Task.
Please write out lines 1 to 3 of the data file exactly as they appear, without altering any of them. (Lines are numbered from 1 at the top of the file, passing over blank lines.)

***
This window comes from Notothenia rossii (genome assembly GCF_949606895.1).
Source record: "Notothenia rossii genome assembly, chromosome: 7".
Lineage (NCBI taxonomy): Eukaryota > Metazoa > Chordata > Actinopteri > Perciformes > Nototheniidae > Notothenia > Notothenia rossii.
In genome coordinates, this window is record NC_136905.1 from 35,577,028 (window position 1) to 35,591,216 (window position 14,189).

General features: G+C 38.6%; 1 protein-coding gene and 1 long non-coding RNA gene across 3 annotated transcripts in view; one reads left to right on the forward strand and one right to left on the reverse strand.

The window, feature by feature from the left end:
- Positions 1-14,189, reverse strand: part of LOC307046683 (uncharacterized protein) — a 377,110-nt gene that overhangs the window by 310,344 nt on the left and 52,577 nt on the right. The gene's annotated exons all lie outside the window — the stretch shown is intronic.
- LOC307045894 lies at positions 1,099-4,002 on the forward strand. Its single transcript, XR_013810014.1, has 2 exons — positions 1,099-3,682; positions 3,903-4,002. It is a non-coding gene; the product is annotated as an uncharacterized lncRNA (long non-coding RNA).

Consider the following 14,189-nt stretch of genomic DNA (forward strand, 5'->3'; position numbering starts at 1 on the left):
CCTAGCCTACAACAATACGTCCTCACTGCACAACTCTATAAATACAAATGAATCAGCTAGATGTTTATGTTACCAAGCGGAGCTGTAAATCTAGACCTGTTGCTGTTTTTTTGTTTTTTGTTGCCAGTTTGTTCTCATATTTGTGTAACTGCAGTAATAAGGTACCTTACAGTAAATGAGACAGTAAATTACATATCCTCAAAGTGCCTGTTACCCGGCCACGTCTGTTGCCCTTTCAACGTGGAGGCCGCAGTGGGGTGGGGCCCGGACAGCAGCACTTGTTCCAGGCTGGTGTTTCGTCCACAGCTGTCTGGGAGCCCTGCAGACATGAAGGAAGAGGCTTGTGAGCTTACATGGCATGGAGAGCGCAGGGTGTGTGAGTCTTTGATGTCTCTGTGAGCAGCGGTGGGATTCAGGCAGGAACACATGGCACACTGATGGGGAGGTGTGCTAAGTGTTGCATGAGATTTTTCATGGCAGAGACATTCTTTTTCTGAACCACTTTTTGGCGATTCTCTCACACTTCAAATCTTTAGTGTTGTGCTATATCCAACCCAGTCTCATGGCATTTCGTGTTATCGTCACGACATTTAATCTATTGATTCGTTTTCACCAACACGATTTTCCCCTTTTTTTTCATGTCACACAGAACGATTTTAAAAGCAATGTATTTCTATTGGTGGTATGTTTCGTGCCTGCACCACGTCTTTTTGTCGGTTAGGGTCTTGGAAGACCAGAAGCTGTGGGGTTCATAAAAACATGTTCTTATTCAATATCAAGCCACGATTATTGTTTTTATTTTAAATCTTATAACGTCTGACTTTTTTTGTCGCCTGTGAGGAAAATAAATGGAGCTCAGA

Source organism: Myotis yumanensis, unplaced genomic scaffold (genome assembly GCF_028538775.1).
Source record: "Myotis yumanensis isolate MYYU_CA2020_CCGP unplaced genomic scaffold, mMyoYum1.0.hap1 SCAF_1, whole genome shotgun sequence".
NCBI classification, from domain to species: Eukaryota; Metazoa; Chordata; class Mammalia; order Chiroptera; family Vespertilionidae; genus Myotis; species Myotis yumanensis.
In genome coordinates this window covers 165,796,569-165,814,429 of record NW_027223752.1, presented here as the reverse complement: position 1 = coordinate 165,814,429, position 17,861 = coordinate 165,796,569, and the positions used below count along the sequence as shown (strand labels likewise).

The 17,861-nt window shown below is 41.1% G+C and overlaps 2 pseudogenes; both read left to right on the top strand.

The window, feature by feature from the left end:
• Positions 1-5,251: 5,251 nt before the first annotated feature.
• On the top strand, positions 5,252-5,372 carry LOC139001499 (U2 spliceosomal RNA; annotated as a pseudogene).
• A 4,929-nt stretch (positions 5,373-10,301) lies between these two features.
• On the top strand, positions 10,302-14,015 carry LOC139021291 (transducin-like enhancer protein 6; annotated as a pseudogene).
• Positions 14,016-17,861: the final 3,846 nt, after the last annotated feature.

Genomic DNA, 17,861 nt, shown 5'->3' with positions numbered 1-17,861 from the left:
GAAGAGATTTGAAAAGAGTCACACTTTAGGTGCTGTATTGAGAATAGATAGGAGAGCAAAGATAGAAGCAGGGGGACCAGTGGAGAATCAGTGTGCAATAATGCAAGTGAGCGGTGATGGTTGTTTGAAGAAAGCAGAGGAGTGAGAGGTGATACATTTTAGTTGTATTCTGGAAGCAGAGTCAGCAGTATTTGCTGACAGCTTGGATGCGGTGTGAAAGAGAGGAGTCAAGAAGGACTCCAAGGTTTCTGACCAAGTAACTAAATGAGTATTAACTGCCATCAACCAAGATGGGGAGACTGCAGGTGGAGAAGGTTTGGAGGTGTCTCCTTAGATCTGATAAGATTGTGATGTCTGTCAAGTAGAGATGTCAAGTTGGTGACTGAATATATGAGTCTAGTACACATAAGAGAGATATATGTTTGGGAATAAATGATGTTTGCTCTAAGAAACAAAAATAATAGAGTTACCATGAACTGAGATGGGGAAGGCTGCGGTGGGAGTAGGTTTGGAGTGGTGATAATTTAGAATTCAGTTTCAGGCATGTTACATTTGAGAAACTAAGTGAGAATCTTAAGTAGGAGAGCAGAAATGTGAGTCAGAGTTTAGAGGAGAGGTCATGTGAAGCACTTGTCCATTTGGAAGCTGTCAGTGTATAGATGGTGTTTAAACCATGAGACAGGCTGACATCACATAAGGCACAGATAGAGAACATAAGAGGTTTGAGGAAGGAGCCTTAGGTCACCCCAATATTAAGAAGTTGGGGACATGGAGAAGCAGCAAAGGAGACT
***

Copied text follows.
This window comes from Notothenia rossii (genome assembly GCF_949606895.1).
Source record: "Notothenia rossii genome assembly, chromosome: 7".
Lineage (NCBI taxonomy): Eukaryota > Metazoa > Chordata > Actinopteri > Perciformes > Nototheniidae > Notothenia > Notothenia rossii.